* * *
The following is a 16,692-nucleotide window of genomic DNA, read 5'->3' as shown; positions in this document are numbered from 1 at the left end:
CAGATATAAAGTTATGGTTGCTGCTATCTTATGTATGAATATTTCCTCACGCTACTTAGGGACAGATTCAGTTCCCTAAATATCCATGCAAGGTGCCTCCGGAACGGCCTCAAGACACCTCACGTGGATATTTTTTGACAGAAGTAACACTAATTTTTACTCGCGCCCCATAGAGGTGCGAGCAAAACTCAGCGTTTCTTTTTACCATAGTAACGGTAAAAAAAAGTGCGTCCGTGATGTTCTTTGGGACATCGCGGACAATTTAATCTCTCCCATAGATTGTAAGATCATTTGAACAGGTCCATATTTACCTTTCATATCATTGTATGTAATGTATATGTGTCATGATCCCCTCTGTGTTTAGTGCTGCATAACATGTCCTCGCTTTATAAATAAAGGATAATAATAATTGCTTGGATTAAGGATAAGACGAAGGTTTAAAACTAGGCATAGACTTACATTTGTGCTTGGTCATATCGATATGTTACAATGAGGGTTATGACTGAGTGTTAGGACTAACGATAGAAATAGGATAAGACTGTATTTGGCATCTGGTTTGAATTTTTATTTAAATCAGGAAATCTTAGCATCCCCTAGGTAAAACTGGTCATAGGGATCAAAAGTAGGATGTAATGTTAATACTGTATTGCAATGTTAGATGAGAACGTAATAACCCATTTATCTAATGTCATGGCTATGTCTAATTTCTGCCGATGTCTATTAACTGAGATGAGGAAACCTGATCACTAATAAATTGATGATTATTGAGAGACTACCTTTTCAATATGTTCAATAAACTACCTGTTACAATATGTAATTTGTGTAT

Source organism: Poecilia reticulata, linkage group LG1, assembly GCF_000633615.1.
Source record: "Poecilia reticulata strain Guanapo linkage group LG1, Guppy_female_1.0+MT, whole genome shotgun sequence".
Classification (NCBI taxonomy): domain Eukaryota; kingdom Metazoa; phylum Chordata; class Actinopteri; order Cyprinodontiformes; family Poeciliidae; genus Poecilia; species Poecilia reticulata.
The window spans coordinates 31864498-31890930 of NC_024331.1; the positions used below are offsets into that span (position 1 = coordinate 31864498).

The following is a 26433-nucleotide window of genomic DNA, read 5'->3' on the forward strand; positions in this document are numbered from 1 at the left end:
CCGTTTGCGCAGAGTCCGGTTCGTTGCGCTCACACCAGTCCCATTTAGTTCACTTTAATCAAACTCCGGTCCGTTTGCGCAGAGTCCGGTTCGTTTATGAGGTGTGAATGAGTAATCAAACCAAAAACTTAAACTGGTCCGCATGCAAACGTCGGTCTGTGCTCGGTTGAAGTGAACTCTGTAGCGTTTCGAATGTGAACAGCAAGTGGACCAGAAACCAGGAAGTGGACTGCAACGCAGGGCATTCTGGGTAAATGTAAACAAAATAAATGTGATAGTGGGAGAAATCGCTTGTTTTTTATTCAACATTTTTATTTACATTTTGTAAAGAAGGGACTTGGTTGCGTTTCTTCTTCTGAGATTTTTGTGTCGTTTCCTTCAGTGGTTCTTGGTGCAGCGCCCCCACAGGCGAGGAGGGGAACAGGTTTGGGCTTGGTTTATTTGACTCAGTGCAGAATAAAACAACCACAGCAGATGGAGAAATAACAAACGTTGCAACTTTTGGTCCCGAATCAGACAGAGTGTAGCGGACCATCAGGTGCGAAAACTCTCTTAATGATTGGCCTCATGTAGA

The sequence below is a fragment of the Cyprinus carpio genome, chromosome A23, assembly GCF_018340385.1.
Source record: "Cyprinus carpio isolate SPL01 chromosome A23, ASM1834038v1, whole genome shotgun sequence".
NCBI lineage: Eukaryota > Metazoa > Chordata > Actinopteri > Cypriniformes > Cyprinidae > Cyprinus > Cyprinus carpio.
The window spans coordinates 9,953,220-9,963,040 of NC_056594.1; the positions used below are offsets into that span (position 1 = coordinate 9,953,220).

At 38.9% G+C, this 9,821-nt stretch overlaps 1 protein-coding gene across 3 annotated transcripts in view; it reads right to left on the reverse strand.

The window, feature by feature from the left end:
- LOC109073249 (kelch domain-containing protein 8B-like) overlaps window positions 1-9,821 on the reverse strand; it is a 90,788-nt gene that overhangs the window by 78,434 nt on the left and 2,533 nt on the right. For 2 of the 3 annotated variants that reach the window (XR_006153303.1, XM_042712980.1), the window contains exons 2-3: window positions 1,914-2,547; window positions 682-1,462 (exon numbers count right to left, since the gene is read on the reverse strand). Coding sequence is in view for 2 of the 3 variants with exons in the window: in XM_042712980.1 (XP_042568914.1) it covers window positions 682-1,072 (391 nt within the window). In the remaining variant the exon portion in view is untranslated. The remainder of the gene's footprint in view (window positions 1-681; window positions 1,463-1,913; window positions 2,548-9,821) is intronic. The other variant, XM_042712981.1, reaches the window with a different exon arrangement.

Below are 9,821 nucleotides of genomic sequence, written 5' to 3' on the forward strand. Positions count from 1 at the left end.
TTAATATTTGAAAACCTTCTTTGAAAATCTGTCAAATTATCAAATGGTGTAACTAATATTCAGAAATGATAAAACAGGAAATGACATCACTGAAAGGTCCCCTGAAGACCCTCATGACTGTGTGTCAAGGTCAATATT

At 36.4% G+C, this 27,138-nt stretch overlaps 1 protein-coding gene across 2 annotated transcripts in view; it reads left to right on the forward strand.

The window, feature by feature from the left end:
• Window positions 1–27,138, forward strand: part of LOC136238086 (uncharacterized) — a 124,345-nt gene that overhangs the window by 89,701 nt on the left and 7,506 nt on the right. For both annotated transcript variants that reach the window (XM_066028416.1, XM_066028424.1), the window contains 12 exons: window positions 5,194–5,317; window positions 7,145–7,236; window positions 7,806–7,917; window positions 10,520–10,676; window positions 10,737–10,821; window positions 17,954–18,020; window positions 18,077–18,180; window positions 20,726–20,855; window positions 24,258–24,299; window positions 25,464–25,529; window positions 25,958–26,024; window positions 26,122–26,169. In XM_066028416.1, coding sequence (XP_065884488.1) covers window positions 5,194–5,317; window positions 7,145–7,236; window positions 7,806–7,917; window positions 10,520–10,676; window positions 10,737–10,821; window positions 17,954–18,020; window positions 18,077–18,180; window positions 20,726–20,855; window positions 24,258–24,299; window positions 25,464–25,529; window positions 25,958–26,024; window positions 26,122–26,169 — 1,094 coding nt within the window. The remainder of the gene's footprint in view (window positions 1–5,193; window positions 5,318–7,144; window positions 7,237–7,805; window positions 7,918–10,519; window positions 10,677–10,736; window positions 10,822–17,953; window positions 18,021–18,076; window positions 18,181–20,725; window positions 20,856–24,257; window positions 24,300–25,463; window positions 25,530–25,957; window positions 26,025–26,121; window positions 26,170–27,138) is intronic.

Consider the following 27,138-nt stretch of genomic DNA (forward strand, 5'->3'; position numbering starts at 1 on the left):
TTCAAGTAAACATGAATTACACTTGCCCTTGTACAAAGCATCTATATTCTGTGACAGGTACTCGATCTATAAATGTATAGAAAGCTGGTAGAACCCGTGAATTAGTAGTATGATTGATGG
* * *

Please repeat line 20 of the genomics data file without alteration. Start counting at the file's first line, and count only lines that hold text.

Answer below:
• Window positions 1–27,138, forward strand: part of LOC136238086 (uncharacterized) — a 124,345-nt gene that overhangs the window by 89,701 nt on the left and 7,506 nt on the right. For both annotated transcript variants that reach the window (XM_066028416.1, XM_066028424.1), the window contains 12 exons: window positions 5,194–5,317; window positions 7,145–7,236; window positions 7,806–7,917; window positions 10,520–10,676; window positions 10,737–10,821; window positions 17,954–18,020; window positions 18,077–18,180; window positions 20,726–20,855; window positions 24,258–24,299; window positions 25,464–25,529; window positions 25,958–26,024; window positions 26,122–26,169. In XM_066028416.1, coding sequence (XP_065884488.1) covers window positions 5,194–5,317; window positions 7,145–7,236; window positions 7,806–7,917; window positions 10,520–10,676; window positions 10,737–10,821; window positions 17,954–18,020; window positions 18,077–18,180; window positions 20,726–20,855; window positions 24,258–24,299; window positions 25,464–25,529; window positions 25,958–26,024; window positions 26,122–26,169 — 1,094 coding nt within the window. The remainder of the gene's footprint in view (window positions 1–5,193; window positions 5,318–7,144; window positions 7,237–7,805; window positions 7,918–10,519; window positions 10,677–10,736; window positions 10,822–17,953; window positions 18,021–18,076; window positions 18,181–20,725; window positions 20,856–24,257; window positions 24,300–25,463; window positions 25,530–25,957; window positions 26,025–26,121; window positions 26,170–27,138) is intronic.